Welcoming Our Overwintering Feathered Friends
North Carolina is a destination state for feathered fauna
By Crissy Neville » Photos by Neva Kittrell Scheve
Coastal areas are not known for snow but come winter, a beautiful blanket of white descends on much of the barrier islands and low-lying landscape of The Tarheel State. However, the show is not of the precipitation type, but rather one of anticipation, the kind that results from an event worth waiting for.
Summer brings the beach and bathing suit crowd to the ocean, lake, pond and estuary shores of these remote lands, but the site of downy-white wings beckons other enthusiasts. The time is winter, the place – Northeastern North Carolina. And, the can’t-miss event is the annual overwintering of waterfowl, notably the showy snow geese and tundra swan. Each fall, these birds fly from distances as far away as the Arctic to come here. They coexist with our native shorebirds for a short while, commune, eat, rest after their long journey, and eat some more. It’s a bash that announces the birds are back, and the birders come right along with them.
Notice I did not say birdwatcher. The term of old means you are a casual admirer of our feathered friends but may not know a finch from a sparrow. The term of late, birder, denotes you pursue your passion for finding and identifying birds and do so solo or with a group of friends, i.e., birds of a feather. The real hard-timers are the twitchers, a select sobriquet reserved for those who travel long distances to see a rare bird that would then be ticked or counted on a list — their own life list. The term twitcher originated in the 1950s when it was used to describe the nervous tendencies of British birdwatcher Howard Medhurst. These references relate just to hobbyists, mind you, though pleasure often leads to lifelong professions with this crowd.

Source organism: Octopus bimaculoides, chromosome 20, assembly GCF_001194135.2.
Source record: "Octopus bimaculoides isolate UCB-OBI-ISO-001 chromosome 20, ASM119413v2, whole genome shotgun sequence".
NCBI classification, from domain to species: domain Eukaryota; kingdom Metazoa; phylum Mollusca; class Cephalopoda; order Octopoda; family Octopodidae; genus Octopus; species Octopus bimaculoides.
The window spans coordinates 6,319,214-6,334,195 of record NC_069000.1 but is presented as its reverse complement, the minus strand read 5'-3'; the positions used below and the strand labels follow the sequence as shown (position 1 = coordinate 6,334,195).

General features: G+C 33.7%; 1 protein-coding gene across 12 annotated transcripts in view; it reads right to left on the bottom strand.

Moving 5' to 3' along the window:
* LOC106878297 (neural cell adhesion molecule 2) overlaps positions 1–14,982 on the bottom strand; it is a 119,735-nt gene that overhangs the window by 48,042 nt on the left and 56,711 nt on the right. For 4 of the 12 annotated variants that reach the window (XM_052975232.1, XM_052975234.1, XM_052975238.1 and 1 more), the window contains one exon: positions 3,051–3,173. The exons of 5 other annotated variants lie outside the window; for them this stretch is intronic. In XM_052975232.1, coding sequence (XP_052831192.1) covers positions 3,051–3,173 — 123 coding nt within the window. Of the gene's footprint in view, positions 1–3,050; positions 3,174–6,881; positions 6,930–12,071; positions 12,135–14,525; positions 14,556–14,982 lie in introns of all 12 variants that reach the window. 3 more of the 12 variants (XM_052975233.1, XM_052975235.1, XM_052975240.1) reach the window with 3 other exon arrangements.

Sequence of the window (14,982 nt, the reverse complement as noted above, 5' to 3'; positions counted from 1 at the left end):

According to U.S. state park officials, birding has been burgeoning since the early 20th Century. Even today’s digital age has not stymied enthusiasm but has actually fueled the fire; smartphone apps like Merlin Bird ID, Audubon Birds, iBird Pro, eBird and more pull in a novel audience and newcomers to the game with every new tech advance, making identification and recording of observances as easy as A-B-C. Birding has become the fastest-growing recreational activity among young people in the country.
Here’s another stat: the hobby surged during the pandemic because — guess what — even though we were in lock-down, the birds weren’t.